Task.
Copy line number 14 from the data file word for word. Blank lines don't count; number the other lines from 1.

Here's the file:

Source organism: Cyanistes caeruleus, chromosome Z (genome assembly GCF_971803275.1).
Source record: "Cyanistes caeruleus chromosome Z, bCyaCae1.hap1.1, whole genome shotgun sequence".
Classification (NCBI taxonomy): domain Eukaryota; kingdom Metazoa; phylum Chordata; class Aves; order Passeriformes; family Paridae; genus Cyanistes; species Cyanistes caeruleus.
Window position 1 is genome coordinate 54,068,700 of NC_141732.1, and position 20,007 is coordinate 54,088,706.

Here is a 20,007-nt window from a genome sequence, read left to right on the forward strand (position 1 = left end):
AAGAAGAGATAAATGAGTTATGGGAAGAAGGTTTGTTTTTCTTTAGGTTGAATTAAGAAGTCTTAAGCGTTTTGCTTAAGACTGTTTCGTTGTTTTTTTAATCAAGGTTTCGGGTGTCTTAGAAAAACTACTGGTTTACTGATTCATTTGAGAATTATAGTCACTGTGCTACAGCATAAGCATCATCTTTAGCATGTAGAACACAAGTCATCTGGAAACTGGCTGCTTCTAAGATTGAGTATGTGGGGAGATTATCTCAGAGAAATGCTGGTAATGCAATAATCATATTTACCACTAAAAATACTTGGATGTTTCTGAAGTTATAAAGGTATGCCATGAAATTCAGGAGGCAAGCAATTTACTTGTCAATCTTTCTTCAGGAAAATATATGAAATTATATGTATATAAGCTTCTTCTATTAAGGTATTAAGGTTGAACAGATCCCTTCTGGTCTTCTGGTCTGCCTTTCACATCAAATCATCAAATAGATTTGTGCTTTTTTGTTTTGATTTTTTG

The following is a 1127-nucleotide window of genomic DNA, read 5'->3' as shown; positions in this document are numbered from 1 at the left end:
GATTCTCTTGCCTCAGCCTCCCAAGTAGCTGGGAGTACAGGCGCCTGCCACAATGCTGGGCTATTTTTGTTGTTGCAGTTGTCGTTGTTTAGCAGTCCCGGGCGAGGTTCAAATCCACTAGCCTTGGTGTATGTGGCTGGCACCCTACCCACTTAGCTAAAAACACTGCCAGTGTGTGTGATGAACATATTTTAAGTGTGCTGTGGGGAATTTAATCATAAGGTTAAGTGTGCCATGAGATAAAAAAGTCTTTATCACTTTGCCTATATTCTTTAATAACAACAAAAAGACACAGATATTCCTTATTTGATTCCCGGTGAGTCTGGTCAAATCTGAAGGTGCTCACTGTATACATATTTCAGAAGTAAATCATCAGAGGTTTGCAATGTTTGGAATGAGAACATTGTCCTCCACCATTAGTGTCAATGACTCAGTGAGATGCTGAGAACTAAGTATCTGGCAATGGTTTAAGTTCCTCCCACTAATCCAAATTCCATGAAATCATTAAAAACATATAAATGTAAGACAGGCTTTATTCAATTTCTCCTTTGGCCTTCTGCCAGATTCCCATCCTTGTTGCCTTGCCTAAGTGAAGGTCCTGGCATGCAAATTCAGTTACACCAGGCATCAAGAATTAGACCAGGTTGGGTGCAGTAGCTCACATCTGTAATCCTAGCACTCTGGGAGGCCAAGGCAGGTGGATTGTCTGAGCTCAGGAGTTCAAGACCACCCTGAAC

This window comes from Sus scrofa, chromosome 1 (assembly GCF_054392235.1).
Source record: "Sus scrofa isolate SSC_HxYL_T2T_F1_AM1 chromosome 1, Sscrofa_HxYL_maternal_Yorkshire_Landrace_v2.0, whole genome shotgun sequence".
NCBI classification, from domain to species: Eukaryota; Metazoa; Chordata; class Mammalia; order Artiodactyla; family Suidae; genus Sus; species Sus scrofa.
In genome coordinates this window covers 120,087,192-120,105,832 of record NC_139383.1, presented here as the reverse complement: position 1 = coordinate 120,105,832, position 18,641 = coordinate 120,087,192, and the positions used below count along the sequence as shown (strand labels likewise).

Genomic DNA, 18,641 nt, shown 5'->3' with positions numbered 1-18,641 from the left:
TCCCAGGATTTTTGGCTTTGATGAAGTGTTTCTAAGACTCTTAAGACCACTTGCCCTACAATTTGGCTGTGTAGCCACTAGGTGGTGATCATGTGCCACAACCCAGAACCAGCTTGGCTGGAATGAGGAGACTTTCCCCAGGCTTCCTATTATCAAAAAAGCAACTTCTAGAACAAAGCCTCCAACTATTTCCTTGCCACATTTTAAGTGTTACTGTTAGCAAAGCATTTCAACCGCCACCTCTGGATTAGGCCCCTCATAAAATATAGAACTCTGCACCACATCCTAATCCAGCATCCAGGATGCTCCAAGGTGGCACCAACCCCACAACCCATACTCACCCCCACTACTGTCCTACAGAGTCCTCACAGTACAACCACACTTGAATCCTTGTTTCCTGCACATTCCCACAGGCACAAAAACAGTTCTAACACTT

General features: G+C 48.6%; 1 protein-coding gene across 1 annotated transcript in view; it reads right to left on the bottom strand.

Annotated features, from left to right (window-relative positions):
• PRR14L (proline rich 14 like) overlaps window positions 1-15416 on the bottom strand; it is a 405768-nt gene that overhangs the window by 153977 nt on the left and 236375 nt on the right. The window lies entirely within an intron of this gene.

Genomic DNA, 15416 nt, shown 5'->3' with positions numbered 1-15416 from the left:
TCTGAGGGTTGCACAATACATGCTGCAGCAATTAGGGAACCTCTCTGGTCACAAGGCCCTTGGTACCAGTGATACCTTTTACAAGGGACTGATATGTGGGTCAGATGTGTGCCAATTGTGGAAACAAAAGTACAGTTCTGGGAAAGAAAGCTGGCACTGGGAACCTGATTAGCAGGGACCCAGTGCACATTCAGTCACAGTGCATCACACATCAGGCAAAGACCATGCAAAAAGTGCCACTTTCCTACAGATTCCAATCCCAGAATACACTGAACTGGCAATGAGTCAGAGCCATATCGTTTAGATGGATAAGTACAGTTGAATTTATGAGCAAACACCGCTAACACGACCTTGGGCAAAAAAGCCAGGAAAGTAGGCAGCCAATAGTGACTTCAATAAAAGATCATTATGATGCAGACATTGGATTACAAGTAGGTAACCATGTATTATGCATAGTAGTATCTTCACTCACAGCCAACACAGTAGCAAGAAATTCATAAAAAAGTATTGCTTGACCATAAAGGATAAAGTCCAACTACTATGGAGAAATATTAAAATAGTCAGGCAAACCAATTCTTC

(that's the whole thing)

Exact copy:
TCCCAGGATTTTTGGCTTTGATGAAGTGTTTCTAAGACTCTTAAGACCACTTGCCCTACAATTTGGCTGTGTAGCCACTAGGTGGTGATCATGTGCCACAACCCAGAACCAGCTTGGCTGGAATGAGGAGACTTTCCCCAGGCTTCCTATTATCAAAAAAGCAACTTCTAGAACAAAGCCTCCAACTATTTCCTTGCCACATTTTAAGTGTTACTGTTAGCAAAGCATTTCAACCGCCACCTCTGGATTAGGCCCCTCATAAAATATAGAACTCTGCACCACATCCTAATCCAGCATCCAGGATGCTCCAAGGTGGCACCAACCCCACAACCCATACTCACCCCCACTACTGTCCTACAGAGTCCTCACAGTACAACCACACTTGAATCCTTGTTTCCTGCACATTCCCACAGGCACAAAAACAGTTCTAACACTT